MANILA - The proposed departments of water and disaster resilience are relevant but not urgent as government must focus on the pandemic after a series of typhoons brought widespread flooding in Luzon, a lawmaker said Thursday.
Antique Rep. Loren Legarda, who has authored bills for the creation of both agencies, said she was willing to "set it aside for now" and urged government to mainstream disaster risk reduction.
"During this COVID-19 pandemic all our resources must be focused to a sustainable recovery both in economic, livelihood and health of our people. I am willing to set it aside for now because COVID-19 has slowed down and changed everything," she told ANC's Headstart.
"It does not mean these departments are not relevant. In the meantime, we must mainstream climate change mitigation and disaster risk reduction."
Senate Minority Leader Franklin Drilon earlier said government does not have the budget to create new agencies and urged lawmakers to focus next year's spending plan on the health and social sector as the pandemic persisted.
"It will be a disaster because what we need are additional disaster or calamity funds, not additional bureaucracy. For every department you create you spend one and a half billion in terms of salary and MOOE (maintenance and other operating expenses) and you add to the bureaucracy," he said.
Legarda, however, said whether the body that would be created was a council or a new agency depends on its leaders.
"Whether you are an NDRRM council…or if it’s a new department, hindi 'yan sa form, sa istruktura. Nasa mga pagpapatakbo 'yan. Of course nand'yan ang mandato, ang pondo," she said.
(It's not about the form, the structure but the officials. Of course mandate and funds are given.)
"I would not want to raise false hopes of our people, if it’s not funded, if it’s not populated with the brightest minds, it will just be ink on paper."
Government should also prohibit logging and quarrying in protected areas and watersheds as the country only has less than 1 million hectares of primary forest left out of its total land area of 30 million hectares, Legarda said.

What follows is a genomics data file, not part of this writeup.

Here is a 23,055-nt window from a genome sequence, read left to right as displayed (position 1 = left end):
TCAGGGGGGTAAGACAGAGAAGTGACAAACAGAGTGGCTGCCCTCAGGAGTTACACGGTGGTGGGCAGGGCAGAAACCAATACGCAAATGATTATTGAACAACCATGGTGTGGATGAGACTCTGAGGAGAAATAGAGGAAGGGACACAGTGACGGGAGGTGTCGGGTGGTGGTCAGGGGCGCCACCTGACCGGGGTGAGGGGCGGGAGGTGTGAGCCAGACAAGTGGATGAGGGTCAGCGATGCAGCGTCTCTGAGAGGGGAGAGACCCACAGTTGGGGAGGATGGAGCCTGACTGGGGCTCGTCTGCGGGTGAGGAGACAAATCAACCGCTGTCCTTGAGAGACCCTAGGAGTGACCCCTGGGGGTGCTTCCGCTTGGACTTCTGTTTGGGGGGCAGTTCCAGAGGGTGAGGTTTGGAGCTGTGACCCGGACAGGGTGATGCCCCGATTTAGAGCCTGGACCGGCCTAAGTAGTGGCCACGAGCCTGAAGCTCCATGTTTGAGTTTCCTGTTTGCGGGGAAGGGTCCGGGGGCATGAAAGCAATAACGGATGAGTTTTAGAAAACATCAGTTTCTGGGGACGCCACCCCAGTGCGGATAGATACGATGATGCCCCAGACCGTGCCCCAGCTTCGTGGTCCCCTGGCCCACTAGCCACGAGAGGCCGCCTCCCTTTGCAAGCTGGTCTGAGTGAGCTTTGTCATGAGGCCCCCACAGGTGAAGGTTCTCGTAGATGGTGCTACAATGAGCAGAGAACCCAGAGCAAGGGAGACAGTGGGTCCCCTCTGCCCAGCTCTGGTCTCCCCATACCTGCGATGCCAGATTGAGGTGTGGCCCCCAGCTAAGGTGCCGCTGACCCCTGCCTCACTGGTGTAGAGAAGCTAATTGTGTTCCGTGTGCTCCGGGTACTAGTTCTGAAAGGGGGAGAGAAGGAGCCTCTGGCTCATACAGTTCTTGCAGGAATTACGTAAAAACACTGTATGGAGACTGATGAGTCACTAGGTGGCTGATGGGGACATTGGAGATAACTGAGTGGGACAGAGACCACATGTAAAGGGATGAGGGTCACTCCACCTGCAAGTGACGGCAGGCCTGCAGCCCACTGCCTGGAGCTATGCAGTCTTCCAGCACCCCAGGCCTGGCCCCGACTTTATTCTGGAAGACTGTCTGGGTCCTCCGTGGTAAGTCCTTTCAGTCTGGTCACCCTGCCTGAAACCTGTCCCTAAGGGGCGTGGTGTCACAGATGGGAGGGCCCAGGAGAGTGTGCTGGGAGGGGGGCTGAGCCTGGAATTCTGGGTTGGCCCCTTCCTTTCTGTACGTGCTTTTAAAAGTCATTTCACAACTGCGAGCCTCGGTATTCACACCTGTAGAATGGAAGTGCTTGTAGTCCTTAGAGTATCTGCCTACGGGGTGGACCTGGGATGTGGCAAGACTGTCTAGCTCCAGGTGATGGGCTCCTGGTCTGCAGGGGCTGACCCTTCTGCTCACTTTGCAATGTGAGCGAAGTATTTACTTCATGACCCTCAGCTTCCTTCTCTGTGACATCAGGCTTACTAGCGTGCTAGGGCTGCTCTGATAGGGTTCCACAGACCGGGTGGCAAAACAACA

"Watersheds are known to all of us and protected areas have been legislated. Sa tingin ko, I may sound too idealistic, 'pag watershed, 'pag protected area, talagang protektahan," she said.
(In my opinion, I may sound too idealistic, but watersheds and protected areas should be really guarded.)
"It is up to science to decide which areas would be allowed to be quarried, to be mined."
Legarda also said she filed a resolution in February calling for the declaration of climate emergency.
"Just 3 points on the drivers of climate change: Ecosystems decline, rural vulnerable livelihood, and weak governance. 'Pag yang tatlong yan, 'pag yan ay mangyari, 'yan ay nagdudulot ng kamatayan at sakuna na nangyari sa atin," she said.
(If these 3 happen, these will cause death and disaster that happened to us.)
A staunch environmentalist and former chairperson of the Senate Finance Committee, Legarda said investing in disaster risk resilience is imperative, but this is not limited to budget allocations.
She cited the example of Bangladesh, where "indigenous and low-cost" early warning systems tell everyone of forthcoming disasters and advise them to evacuate if necessary.
She also reminded agencies that information must be communicated to the public early and in a manner that is easily understandable.